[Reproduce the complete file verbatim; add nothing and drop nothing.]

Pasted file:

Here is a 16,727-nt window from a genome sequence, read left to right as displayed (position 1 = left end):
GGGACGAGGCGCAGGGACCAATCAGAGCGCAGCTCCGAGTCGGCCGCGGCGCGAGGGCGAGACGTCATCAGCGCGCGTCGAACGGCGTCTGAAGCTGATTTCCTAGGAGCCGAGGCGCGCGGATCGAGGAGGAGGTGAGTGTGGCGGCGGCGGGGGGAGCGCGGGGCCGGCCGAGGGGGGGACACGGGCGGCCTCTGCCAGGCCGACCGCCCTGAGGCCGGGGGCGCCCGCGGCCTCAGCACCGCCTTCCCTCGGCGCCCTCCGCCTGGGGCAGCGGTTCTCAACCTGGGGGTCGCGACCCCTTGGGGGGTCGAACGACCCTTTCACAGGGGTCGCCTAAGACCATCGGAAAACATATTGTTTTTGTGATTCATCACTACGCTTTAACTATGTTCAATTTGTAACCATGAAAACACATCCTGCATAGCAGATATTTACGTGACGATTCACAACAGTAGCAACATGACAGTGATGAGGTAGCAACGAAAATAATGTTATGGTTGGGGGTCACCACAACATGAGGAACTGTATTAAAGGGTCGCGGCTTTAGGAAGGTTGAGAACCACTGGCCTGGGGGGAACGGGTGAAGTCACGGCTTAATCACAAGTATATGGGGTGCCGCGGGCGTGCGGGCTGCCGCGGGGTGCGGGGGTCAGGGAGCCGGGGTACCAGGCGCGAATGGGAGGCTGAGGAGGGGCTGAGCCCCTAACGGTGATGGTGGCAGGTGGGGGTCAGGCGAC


Here is a 16,727-nt window from a genome sequence, read left to right as displayed (position 1 = left end):
GGGACGAGGCGCAGGGACCAATCAGAGCGCAGCTCCGAGTCGGCCGCGGCGCGAGGGCGAGACGTCATCAGCGCGCGTCGAACGGCGTCTGAAGCTGATTTCCTAGGAGCCGAGGCGCGCGGATCGAGGAGGAGGTGAGTGTGGCGGCGGCGGGGGGAGCGCGGGGCCGGCCGAGGGGGGGACACGGGCGGCCTCTGCCAGGCCGACCGCCCTGAGGCCGGGGGCGCCCGCGGCCTCAGCACCGCCTTCCCTCGGCGCCCTCCGCCTGGGGCAGCGGTTCTCAACCTGGGGGTCGCGACCCCTTGGGGGGTCGAACGACCCTTTCACAGGGGTCGCCTAAGACCATCGGAAAACATATTGTTTTTGTGATTCATCACTACGCTTTAACTATGTTCAATTTGTAACCATGAAAACACATCCTGCATAGCAGATATTTACGTGACGATTCACAACAGTAGCAACATGACAGTGATGAGGTAGCAACGAAAATAATGTTATGGTTGGGGGTCACCACAACATGAGGAACTGTATTAAAGGGTCGCGGCTTTAGGAAGGTTGAGAACCACTGGCCTGGGGGGAACGGGTGAAGTCACGGCTTAATCACAAGTATATGGGGTGCCGCGGGCGTGCGGGCTGCCGCGGGGTGCGGGGGTCAGGGAGCCGGGGTACCAGGCGCGAATGGGAGGCTGAGGAGGGGCTGAGCCCCTAACGGTGATGGTGGCAGGTGGGGGTCAGGCGAC